March 16, 2022

Biden Administration Finalizes Important Changes to the Buy American Rule

Holland & Knight Alert
Andrew K. McAllister | Libby Bloxom | Mackenzie A. Zales | Sarah Kaitlin Hubner


  • The latest revisions by the Biden Administration revamp the Buy American Act requirements by increasing domestic content requirements for federal procurements, effective Oct. 25, 2022.
  • The slow rollout of the final rule and gradual increases in the domestic content threshold allow contractors time to prepare for the enforcement of stricter Buy American Act requirements.
  • Ongoing strategic review of supply chain sourcing is critical to ensure compliance with increasing domestic content thresholds and future amendments to the Buy American Act.

The U.S. Department of Defense, General Services Administration and NASA, on March 7, 2022, published a final rule revising the Buy American Act (BAA) requirements applicable to federal procurements. The final rule is the latest action in a year's worth of efforts by the Biden Administration in its Build Back Better agenda to prioritize domestic sourcing in government procurements. Efforts that began with President Joe Biden's Jan. 25, 2021, Executive Order (E.O. 14005), "Ensuring the Future Is Made in All of America by All of America's Workers" (Made in America), were followed by the publication of a July 2021 proposed rule implementing Made in America. To help U.S. companies meet the demands of the new BAA rule, the White House is working to establish a new manufacturing office in the U.S. Small Business Administration's federal contracting division.

Summary of Key Changes

The final rule implements three noteworthy changes to the BAA requirements:

Increased Domestic Content Threshold: Notably, the final rule will gradually raise the domestic content threshold from 55 percent to 75 percent for manufactured products purchased by the federal government. Effective Oct. 25, 2022, the final rule increases the domestic content threshold for non-iron and steel products from 55 percent to 60 percent. Note that "predominantly of iron and steel" products (i.e., products comprised of 50 percent or more iron and steel) are still subject to the more stringent rule requiring less than 5 percent foreign iron and steel. The final rule also does not affect the commercially available off-the-shelf (COTS) exception, which waives the domestic content threshold for COTS items and only requires such items be manufactured in the United States. (This exception is not available for products made "predominantly of steel and iron" – except for fasteners). Incremental increases in the threshold will culminate in January 2029, at which time federal agencies will be required to meet a 75 percent domestic content requirement. Generally, it will be mandated that contractors comply with the threshold in effect in the year of delivery, even if the contract spans across different threshold years. However, the rule does permit agencies to allow contractors to apply the domestic content threshold in effect at the time the contract was awarded for the entire period of performance. This exception is subject to approval by the respective agency's "senior procurement executive" in consultation with the Office of Management and Budget's Made in America Office. The increases in the domestic content threshold requirement, by date, are provided below:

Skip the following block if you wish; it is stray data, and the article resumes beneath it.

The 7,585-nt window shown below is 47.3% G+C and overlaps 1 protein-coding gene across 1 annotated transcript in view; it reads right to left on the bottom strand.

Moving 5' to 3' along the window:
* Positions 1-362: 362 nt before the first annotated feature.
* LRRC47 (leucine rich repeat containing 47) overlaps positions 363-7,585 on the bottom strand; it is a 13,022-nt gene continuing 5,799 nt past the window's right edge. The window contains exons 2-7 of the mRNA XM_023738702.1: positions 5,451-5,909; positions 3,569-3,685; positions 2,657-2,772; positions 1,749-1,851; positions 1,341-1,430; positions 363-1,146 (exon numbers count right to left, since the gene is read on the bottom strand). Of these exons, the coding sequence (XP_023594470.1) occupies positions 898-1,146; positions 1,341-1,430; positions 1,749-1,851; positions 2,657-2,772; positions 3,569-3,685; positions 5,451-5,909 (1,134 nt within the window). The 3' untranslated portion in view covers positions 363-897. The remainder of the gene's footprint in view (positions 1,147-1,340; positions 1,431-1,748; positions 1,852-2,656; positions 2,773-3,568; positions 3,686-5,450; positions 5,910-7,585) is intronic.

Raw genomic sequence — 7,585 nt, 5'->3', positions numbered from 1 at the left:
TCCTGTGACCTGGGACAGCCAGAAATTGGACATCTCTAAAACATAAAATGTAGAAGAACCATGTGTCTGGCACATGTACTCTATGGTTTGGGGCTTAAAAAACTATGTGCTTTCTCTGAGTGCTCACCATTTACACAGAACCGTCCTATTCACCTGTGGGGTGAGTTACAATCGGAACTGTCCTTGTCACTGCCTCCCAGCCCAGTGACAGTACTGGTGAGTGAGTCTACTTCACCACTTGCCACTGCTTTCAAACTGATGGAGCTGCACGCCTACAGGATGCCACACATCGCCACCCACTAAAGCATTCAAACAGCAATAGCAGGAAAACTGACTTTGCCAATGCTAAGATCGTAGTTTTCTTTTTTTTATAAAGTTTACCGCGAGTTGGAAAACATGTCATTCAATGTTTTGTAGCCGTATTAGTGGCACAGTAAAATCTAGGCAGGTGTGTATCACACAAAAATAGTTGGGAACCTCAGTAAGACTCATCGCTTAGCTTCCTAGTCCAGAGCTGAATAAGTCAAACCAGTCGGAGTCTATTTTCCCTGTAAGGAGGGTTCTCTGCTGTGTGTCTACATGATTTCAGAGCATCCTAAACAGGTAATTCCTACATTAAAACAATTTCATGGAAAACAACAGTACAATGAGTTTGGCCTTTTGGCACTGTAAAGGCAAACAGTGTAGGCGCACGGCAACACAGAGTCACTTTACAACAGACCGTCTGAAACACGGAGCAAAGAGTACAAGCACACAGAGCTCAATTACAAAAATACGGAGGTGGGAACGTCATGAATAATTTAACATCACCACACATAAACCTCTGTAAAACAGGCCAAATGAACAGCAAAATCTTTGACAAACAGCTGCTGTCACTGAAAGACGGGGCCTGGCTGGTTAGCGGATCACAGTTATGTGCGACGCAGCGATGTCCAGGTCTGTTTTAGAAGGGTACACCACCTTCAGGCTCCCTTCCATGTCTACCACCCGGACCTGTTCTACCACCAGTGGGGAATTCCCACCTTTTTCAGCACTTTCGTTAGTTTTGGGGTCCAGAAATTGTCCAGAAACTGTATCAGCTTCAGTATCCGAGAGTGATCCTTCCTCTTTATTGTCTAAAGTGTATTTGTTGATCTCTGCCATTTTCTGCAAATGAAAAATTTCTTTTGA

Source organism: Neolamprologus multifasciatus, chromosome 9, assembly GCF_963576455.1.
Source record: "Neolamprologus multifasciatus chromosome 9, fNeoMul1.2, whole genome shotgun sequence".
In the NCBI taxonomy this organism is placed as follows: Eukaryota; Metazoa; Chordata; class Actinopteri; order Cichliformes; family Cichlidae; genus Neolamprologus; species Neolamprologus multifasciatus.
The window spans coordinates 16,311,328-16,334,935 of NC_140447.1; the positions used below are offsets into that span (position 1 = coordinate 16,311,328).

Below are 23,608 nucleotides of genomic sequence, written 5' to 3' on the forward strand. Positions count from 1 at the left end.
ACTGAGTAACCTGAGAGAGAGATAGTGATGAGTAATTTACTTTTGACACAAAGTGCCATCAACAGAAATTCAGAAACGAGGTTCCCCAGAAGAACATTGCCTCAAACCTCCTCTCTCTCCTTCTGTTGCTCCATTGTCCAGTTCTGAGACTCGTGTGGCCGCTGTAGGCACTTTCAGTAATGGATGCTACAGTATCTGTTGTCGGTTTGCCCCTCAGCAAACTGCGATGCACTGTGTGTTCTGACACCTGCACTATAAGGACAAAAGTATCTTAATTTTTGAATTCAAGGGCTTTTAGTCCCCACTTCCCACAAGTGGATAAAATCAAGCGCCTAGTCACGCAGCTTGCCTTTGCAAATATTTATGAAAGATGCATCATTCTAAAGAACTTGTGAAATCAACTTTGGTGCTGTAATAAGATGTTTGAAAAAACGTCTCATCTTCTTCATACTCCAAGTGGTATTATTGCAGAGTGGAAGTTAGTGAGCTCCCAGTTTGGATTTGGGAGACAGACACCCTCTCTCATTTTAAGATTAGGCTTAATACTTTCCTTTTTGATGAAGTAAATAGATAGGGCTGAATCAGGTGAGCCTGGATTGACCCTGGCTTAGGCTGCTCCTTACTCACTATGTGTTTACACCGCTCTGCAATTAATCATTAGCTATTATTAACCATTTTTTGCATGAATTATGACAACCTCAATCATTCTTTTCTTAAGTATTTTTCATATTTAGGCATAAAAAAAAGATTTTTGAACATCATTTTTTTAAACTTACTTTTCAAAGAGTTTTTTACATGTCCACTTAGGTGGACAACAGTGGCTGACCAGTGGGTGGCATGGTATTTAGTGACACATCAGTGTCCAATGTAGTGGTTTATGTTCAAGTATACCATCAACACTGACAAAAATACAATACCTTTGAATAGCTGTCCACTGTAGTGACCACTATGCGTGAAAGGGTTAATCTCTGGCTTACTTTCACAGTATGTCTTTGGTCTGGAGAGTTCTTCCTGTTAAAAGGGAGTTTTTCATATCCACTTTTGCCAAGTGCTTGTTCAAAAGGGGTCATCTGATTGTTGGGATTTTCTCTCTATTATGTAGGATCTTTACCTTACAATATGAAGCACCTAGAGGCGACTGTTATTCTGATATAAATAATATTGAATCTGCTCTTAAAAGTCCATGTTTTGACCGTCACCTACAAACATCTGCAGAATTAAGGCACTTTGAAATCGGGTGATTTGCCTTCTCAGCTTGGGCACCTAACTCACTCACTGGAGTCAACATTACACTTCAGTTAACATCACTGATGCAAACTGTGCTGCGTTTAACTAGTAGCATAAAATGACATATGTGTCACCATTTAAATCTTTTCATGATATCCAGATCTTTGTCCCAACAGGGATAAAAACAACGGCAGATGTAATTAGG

Domestic Content Threshold

Now – Oct. 24, 2022

55 percent

Oct. 25, 2022 – Dec. 31, 2023

60 percent

Jan. 1, 2024 – Dec. 31, 2028

65 percent